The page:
Billy Braxton Sparrow read a letter he had written to the Town Manager:  The letter said that his lawyer was requesting the Orange County Superior Court to rule on his home rental business that was being ruled against by the Town of Chapel Hill.  As a medical missionary, Mr. Sparrow said, his profession had included using his house, land and resources for friends throughout the world.  “I will contest in court the actions of the Town of Chapel Hill,” he said.


Mr. Sparrow held up a letter from Maggie Bowers of the Chapel Hill Inspections Department regarding a final notice of zoning violation.  He said he had come to Town Hall to protest the invasion of his home-based medical missionary business property at 100 Chase Avenue at the corner of South Columbia and Chase Avenue, which is less than 100 feet from University property.


Mr. Sparrow said that when he bought his property “it was outside Chapel Hill in Orange County.”  Two or three individuals had caused Town bureaucrats to invade his property rights, he said, adding that he was an ordained Baptist minister whom the US Army had sent to Bowman Gray School of Medicine before UNC had a four-year medical school and a hospital.  The U.S. Army had also sent him to Manila, he said, where he medically treated armed forces and civilians.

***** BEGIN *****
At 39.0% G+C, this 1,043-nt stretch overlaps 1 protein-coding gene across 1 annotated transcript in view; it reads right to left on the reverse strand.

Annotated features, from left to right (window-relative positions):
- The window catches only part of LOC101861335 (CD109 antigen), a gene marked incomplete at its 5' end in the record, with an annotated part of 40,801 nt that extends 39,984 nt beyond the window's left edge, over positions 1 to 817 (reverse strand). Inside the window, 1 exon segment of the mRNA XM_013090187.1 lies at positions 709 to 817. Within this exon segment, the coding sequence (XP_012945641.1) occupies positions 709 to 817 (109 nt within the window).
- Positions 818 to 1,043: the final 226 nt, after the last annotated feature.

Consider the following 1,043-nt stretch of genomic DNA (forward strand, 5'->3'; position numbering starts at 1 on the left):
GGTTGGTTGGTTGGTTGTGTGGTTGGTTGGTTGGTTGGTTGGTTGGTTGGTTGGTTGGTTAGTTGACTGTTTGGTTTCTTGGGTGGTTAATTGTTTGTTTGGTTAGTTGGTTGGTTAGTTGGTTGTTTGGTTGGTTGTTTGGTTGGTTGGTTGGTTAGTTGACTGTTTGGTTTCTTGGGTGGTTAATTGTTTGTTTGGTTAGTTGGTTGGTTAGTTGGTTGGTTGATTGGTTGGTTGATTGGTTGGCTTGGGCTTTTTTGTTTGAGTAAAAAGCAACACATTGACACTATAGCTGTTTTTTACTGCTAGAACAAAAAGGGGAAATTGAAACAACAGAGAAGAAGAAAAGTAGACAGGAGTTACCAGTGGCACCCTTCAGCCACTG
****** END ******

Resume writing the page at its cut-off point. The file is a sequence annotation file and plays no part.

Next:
Mr. Sparrow stated that his preacher/doctor services at 100 Chase Avenue had been offered to people from many parts of the world.  At present, he said, he had a mentally insane man whom he was having a bureaucratically impossible job getting rid of.  “Please let me use my personal property at 100 Chase Avenue as parking for UNC employees and patients at the hospital,” he said.  “Please let there be car parking, free or paid for, on all land east of South Columbia down to Morgan Creek,” he added.


Mr. Sparrow argued that it made no sense to have a thousand parking spaces in Chatham County when the Town owns land right there on the east side of S. Columbia down to Morgan Creek and is not using it for anything.  It’s time that Town bureaucrats started acting like democratic people, he said.  Mr. Sparrow indicated his house on a map and said that much of the land south of it was available for parking.  He said he feels angry every time he sees a busload of people coming up from the parking lots in Chatham County. 


Mayor Foy recommended treating Mr. Sparrow’s statement as a petition and referring it to the Town Manager.